Author Topic: A personal best…  (Read 1659 times)

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Offline Essen1

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A personal best…
« on: July 15, 2008, 02:06:05 AM »
After trying out a, to me, new form of prolonged prefermentation of the poolish

( http://www.pizzamaking.com/forum/index.php/topic,6936.msg59661.html#new ),

I promised I’d come back and report on the outcome.

The outcome was, simply put, extraordinary!

I have never had a raw dough that was anywhere remotely as responsive as this one was. It was easily manageable, held its shape amazingly well, was rich in flavor and held up under high heat despite being KABF w/low hydration. I might tinker with the hydration level a bit more, though.

However, it’s one of my best batches I have made so far. I restrained myself from using too much heat or handling the dough too much. I just let it fall in place, if you will.

I’ll post something more detailed, incl. dough formula, mixing, starter and baking times tomorrow.

Right now I just want to sink my teeth into one of the pies.

Have a good night everybody


« Last Edit: July 15, 2008, 02:22:52 AM by Essen1 »
Mike

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Offline sourdough girl

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Re: A personal best…
« Reply #1 on: July 15, 2008, 02:31:34 AM »
Holy Crickey Mike!
Let me be the first to say that those pies look AWESOME!!

I can't wait to hear the details! 

The quest for great pie continues!!

~mots aka sd
Never trust a skinny cook!

Offline pizzacraver

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Re: A personal best…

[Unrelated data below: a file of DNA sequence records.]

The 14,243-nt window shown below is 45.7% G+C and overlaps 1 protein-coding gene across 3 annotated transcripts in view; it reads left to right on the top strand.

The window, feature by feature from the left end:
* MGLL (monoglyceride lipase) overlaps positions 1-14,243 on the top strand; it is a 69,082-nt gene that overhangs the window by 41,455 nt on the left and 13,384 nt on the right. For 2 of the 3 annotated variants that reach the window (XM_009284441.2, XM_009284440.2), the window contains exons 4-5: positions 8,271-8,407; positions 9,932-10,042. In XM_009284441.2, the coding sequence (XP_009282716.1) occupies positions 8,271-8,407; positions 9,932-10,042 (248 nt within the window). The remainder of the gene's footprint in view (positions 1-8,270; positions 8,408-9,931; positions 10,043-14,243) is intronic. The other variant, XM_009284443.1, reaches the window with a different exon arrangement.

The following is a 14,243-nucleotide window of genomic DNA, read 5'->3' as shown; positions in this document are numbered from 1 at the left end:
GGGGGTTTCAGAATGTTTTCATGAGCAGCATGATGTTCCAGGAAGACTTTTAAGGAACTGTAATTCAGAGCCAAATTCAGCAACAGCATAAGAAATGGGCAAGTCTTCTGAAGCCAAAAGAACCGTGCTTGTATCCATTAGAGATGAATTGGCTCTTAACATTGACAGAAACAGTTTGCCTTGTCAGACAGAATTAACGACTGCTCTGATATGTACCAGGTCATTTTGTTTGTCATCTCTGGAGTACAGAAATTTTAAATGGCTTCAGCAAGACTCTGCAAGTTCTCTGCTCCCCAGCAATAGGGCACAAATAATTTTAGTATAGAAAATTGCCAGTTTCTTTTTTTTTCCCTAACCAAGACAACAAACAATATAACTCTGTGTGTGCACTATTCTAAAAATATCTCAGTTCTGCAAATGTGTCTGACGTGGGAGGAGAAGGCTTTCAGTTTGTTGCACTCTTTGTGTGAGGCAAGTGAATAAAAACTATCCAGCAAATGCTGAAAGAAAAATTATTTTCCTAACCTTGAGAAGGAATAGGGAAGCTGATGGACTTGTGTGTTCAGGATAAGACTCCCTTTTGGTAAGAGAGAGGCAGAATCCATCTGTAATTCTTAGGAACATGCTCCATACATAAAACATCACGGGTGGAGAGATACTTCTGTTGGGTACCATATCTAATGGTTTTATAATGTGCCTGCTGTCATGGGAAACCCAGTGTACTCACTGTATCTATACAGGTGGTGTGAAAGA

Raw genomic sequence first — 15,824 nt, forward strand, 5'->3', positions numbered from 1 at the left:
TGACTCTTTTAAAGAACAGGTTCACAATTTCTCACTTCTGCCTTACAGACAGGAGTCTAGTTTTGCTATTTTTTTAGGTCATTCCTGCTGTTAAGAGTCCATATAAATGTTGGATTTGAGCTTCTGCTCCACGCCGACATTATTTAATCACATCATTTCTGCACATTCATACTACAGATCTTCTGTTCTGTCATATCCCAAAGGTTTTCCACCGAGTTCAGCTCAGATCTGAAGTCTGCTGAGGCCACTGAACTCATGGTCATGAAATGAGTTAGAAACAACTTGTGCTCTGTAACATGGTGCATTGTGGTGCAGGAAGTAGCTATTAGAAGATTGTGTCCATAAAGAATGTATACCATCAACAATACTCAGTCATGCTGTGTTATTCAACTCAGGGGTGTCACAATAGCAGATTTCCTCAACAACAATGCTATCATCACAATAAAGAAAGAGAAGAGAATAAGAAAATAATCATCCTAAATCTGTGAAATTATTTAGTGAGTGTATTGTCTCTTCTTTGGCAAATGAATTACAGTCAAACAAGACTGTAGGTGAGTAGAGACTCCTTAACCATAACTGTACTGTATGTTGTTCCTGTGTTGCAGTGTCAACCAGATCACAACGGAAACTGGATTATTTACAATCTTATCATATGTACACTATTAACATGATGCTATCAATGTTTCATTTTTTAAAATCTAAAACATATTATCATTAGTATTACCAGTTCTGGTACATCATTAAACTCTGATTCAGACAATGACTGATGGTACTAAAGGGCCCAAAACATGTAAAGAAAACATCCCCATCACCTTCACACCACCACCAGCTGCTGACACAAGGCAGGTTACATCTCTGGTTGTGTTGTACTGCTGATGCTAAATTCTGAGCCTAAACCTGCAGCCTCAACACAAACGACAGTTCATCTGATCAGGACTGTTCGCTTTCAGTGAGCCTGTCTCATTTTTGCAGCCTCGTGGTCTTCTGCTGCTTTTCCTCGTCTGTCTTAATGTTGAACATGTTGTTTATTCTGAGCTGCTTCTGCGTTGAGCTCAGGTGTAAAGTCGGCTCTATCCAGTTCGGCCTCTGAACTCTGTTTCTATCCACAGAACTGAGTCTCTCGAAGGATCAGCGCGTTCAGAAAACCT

« Reply #2 on: July 15, 2008, 03:16:03 AM »
WOW!!!
Those pies look FANTASTIC Mike  ;D
Keep up the good work bro.

pizzacraver

Offline Essen1

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Re: A personal best…
« Reply #3 on: July 15, 2008, 04:39:18 PM »
Thanks for the compliments, Mots and Pc  :chef:

Okay, here’s the skinny on how these pizze came together. It’s a long post so bear with me…

It may sound somewhat like an unorthodox method in terms of the prefermentation and the combined use of a starter and ADY but the results, I think, speak for itself. Plus, I’m a firm believer that in order to achieve a good crust, one should do what feels right and most importantly, tastes great.

We all chase the elusive “perfect” crust, whatever that might be, but the bottom line is that it always depends on the individual making it, the ingredients used and the techniques and tools that were employed. But I have to agree with members on this board, who by far surpass my expertise in pizza making, that the ingredients should be of   a higher quality, if not the highest. So don’t compromise on the ingredients.

The pizze I made last night contained King Arthur BF, water, yeast, fine-milled sea salt, a nicely developed starter and a small amount of garlic-infused EVOO. The addition of oil to the dough automatically throws my crust out of the Neapolitan, and perhaps NY style, category, but I can live with that. If I’d be to chase after the perfect Naples crust, for example, it would probably take me a lifetime and I’m sure an enormous amount of funds. Instead I opted for a crust I thought my friends, neighbors, family and myself would enjoy. The positive feedback so far has been unbelievable, especially when I always ask for brutal honesty and believe me, I have received it in the past.

Anyway, I can try to describe in exact detail how the crust tasted but I don’t know if it would do justice. The flavor was amazing. The crusts had all a very subtle sourness & saltiness, without being overpowering, the texture was both chewy on the inside and had a nice crunch and crispiness on the outside and the charred spots added the typical flame-baked taste to it. The oven spring and lightness are also something I was thoroughly impressed with.